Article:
What: WBDX(FM), “J103”
Owner: Partners for Christian Media
Hometown: Trenton, Ga.
Why we like it: J103’s Christian-themed website is colorful, eye-catching and packed full of useful features. The front page is dominated by a large window that promotes local Christian events and station Web features. There are also windows and links to a live on-air feed, weather, traffic cameras, a daily Bible verse, J103 listener polls, staff blog entries and advertising windows. The integration of spiritual and secular is low-key and harmonious, while the site itself has lots of features, yet feels uncluttered. The site was created on a “very affordable” budget by local company Level 2 Design, says J103 Production Director Brett Ritchey. It is maintained by Level 2 Design and two J103 staffers on a part-time basis.
What: WDZQ(FM), “95Q”
Owner: Neuhoff Family Ltd. Partnership
Hometown: Decatur, Ill.
Why we like it: 95Q’s site combines strong, clear design with an excellent range of country-themed features. A quick inspection of the home page reveals all kinds of links tied to programming, concerts, weather, advertising and streaming — plus tabs to on-air staff, photos, contests, and the “Qmunity” — yet despite the chaos, the 95Q page seems unified and balanced. We think the unity comes from the big 95Q banner at the top, with its rotating background of top country stars. Classy yet feature-packed.
What: WMSR(AM/FM), “Thunder Radio”
Owner: Coffee County Broadcasting
Hometown: Manchester, Tenn.
Why we like it: This website, which gets 175,000 page views a month in a town of a 10,000-population town, is eye-catching and feature packed. The front page alone features local breaking news stories with photos, a prominently placed link to the station’s AM/FM simulcast, staff bios and a local community calendar. Ads are large enough to be seen easily, but not so much that they overpower the content. To keep costs down, designer Brian Marcom used WordPress. “It’s a total team effort and really the key to our success,” says WMSR owner/GM Rob Clutter.
What: WPLR(FM), “PLR FM”
Owner: Cox Radio
Hometown: Milford, Conn.
Why we like it: It is impossible not to like a radio website that boldly displays a red stiletto shoe with the title “Daddy Drag Race” beside it. (Apparently WPLR’s Chaz & AJ were convincing dads to dress up in drag and run to win One Direction tickets for their daughters.) On a larger scale, WPLR’s male-skewed content is honestly male-skewed; unlike so many mock-male sites on the Web. And really, who, male or female, isn’t going to be at least intrigued by a video link showing how to open a can of beer with a chainsaw? Add various quirky features, ads and tabs to “Stuff You Should Know,” and the PLR FM site is fun, fun, fun.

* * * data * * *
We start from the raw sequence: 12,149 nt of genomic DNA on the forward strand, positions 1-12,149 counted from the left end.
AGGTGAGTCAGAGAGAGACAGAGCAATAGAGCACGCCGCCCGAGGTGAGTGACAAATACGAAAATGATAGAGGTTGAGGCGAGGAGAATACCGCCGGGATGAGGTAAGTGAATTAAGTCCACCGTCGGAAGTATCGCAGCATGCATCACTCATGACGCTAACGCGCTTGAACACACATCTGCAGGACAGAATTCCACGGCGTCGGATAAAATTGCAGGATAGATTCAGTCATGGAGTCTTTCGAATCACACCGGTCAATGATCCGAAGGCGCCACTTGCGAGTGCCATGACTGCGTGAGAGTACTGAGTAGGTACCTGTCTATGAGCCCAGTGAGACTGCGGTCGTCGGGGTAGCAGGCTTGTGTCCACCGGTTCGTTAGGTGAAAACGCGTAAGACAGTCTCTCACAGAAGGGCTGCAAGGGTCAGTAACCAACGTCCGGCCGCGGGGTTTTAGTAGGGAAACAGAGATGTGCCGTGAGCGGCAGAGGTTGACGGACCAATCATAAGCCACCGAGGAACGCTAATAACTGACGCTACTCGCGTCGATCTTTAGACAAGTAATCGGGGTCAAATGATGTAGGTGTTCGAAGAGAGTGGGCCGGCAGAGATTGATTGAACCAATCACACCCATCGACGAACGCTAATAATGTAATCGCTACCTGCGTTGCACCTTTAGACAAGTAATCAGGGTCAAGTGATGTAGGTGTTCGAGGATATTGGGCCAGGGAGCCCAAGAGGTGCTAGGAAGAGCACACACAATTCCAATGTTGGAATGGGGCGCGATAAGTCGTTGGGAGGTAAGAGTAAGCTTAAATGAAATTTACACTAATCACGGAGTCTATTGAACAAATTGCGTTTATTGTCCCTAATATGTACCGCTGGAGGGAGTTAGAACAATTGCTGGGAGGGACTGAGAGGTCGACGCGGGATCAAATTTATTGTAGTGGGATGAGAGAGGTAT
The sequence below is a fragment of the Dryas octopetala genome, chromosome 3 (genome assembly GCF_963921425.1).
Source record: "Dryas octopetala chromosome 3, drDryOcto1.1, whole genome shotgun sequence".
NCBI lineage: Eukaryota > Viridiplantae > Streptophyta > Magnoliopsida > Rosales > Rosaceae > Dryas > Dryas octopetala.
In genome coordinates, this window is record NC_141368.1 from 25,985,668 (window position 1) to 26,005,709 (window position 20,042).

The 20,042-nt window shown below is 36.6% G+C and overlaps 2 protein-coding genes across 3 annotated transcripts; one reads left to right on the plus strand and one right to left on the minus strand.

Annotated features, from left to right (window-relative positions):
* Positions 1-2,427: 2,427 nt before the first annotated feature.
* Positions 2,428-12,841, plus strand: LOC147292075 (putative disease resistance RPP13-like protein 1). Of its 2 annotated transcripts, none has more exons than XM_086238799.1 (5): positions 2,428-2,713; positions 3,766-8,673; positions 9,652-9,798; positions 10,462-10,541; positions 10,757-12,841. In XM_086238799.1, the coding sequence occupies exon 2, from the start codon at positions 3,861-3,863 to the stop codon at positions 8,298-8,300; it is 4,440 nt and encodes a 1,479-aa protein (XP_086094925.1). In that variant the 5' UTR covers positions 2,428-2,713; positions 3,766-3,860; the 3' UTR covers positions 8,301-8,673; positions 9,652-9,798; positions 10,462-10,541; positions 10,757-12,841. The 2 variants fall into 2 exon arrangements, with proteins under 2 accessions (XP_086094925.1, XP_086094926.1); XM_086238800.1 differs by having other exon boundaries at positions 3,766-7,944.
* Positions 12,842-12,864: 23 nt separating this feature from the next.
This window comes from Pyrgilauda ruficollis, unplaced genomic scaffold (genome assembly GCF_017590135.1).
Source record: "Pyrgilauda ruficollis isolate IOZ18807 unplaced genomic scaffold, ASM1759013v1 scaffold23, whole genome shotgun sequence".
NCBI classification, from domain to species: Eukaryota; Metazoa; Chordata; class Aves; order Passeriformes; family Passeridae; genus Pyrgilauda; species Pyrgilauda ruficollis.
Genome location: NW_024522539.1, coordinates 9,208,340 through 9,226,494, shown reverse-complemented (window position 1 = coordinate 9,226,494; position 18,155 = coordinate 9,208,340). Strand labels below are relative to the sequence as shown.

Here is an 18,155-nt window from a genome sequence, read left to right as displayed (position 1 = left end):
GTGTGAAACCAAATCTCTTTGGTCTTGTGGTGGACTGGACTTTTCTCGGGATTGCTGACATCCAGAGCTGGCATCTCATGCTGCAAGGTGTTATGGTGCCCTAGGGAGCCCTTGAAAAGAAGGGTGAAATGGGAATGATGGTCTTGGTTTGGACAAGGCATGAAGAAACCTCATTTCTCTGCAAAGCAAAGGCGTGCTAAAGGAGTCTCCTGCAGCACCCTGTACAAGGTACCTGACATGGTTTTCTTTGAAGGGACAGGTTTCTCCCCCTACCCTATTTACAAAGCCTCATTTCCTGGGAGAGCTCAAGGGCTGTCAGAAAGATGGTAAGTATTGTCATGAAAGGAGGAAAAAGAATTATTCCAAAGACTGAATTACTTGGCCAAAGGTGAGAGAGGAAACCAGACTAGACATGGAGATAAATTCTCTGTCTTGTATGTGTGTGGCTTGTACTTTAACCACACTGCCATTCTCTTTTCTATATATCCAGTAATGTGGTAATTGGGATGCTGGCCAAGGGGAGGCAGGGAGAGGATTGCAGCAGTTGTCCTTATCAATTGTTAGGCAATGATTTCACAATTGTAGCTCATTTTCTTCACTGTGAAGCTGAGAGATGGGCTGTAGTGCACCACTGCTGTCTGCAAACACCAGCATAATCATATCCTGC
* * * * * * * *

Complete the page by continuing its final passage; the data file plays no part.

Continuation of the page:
What: WSLU(FM), “North Country Public Radio”
Owner: St. Lawrence University
Hometown: Canton, N.Y.
Why we like it: North Country Public Radio — NCPR — covers parts of New York, Vermont and Ontario, Canada. Despite its small-market roots, NCPR’s website offers regional news, blogs, weather, photos, events listings, program info and Twitter feeds. And despite the fact that NCPR.org has NPR’s resources to draw on, this site is clearly about the “North Country” first and foremost. In 2001, NCPR received a $300,000 to fund site development and three years salary for two staff. Since 2004, the station has carried the staff cost. “We put a lot of work into finding smart, inexpensive ways to get things done, which often means building it ourselves,” says NCPR New Media Developer Bill Haenel.